Today would mark the 115th birthday of Maria Reiche, the German researcher who dedicated her life to studying and preserving Peru’s iconic Nasca Lines.
Google commemorated Reiche’s birthday with a Google Doodle and the following message on the legacy she left behind after five decades of protecting the-now UNESCO Wolrd Heritage artifacts drawn in the ground by ancient tribes:
Reiche was also devoted to the Lines’ protection. With only a household broom, she physically shielded the figures from people and vehicles, in addition to raising money for their overall preservation. Gradually, the “woman who swept the desert” became known worldwide as the “Lady of the Lines.”
Reiche’s immense dedication deeply endeared her to the people of Peru, so much that in 1992 she was granted Peruvian citizenship, and the Nazca airport is named after her. In 1995, UNESCO declared the Nazca Lines a World Heritage Site.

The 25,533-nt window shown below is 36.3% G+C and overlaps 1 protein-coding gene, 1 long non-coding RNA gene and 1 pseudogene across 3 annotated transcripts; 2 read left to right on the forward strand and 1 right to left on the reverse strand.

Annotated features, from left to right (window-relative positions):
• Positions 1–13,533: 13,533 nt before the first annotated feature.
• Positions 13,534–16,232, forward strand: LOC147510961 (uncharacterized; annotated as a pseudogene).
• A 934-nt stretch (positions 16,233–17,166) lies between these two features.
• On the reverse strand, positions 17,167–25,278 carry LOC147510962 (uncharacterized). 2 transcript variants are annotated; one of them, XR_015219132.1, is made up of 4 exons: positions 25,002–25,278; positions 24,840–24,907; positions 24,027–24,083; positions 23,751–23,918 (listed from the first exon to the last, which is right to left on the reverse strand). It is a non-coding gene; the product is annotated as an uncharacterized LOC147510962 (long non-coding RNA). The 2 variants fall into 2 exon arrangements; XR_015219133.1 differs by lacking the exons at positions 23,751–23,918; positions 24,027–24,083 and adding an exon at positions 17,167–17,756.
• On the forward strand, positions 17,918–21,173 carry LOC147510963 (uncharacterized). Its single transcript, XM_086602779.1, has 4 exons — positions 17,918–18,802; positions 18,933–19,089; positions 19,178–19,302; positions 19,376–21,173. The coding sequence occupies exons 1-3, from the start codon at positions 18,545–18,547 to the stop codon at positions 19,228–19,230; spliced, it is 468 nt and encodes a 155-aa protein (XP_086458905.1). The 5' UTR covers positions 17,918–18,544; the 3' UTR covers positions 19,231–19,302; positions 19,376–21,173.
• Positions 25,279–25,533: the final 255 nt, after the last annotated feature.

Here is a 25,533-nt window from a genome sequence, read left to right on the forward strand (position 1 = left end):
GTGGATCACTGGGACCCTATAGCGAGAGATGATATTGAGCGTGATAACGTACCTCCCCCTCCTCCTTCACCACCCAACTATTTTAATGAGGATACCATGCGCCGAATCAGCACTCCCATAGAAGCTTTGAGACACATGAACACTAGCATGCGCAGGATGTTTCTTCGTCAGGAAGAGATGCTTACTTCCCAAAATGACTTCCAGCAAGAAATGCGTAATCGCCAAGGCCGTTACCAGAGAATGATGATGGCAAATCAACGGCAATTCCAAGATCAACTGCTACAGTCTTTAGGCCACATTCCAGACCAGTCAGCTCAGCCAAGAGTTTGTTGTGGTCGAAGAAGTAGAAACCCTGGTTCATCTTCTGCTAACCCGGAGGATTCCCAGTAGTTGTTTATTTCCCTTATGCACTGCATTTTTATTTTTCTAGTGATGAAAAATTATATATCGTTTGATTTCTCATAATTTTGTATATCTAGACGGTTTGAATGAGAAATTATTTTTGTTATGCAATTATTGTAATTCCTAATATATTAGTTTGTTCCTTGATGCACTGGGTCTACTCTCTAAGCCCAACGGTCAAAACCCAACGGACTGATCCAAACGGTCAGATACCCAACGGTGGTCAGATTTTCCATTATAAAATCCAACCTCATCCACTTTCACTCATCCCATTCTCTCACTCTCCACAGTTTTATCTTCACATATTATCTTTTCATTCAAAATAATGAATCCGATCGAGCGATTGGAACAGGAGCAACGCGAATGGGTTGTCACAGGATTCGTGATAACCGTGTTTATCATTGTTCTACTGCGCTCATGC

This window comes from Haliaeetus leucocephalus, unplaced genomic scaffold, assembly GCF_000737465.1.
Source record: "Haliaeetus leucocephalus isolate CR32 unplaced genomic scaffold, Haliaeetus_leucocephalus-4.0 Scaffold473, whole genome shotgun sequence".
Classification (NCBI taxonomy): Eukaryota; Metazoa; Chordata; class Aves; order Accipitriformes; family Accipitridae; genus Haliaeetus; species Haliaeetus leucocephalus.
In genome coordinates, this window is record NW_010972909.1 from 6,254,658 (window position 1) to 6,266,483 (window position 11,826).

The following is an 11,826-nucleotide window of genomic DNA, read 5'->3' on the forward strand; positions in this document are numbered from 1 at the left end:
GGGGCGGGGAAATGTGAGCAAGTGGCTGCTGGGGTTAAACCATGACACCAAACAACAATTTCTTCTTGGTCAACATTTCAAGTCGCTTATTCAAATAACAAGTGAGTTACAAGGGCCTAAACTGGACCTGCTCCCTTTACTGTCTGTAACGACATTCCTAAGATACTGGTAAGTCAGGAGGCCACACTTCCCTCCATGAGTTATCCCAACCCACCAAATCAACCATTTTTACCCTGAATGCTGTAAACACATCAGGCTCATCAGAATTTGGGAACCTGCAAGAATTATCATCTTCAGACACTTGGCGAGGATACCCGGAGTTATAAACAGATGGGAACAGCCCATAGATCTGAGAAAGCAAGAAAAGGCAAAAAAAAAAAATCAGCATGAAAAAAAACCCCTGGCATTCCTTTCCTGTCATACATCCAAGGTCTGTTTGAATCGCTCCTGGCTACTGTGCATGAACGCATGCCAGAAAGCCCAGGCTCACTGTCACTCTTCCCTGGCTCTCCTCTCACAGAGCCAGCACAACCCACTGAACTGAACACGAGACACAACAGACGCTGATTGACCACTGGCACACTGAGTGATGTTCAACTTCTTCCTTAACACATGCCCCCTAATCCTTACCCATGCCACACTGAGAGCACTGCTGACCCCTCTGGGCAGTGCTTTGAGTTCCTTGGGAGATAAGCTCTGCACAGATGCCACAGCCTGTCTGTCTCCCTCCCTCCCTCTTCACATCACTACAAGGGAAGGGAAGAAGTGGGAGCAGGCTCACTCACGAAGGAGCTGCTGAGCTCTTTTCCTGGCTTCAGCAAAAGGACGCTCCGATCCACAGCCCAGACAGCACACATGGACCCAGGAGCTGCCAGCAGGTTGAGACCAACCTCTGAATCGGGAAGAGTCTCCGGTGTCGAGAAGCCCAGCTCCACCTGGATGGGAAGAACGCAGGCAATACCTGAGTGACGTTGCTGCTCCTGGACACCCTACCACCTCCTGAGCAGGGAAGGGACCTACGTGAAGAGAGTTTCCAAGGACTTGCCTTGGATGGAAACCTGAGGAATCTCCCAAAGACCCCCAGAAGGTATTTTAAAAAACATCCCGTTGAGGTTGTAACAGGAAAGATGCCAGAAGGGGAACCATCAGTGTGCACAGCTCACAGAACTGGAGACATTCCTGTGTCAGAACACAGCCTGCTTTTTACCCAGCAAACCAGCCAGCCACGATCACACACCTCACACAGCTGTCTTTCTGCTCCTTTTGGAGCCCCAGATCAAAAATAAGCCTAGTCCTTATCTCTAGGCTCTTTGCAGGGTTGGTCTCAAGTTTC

After being granted citizenship, Reiche passed away in 1998 at the age of 95. She had lived and worked in Peru for 65 years.
Reiche was quoted in her own obituary in The Independent as describing her incredible and surreal life. Before she was finally able to convince locals she was committing herself to protect the lines, they thought she was a crazed spy.
“I used to live on a flat roof or sleep out in a tent in the desert,” she said late in her life. “The locals either thought I was a spy or completely mad. Once a drunk threatened me with a stone, so I took out my sextant and pointed it at him. He ran off screaming, and the next day the local papers ran the story of a mad and armed German spy in their midst.”
Earlier this year, an unfortunate accident involving a truck driving off the side of the road led to some damage of the Nasca Lines off the South Pan-American highway.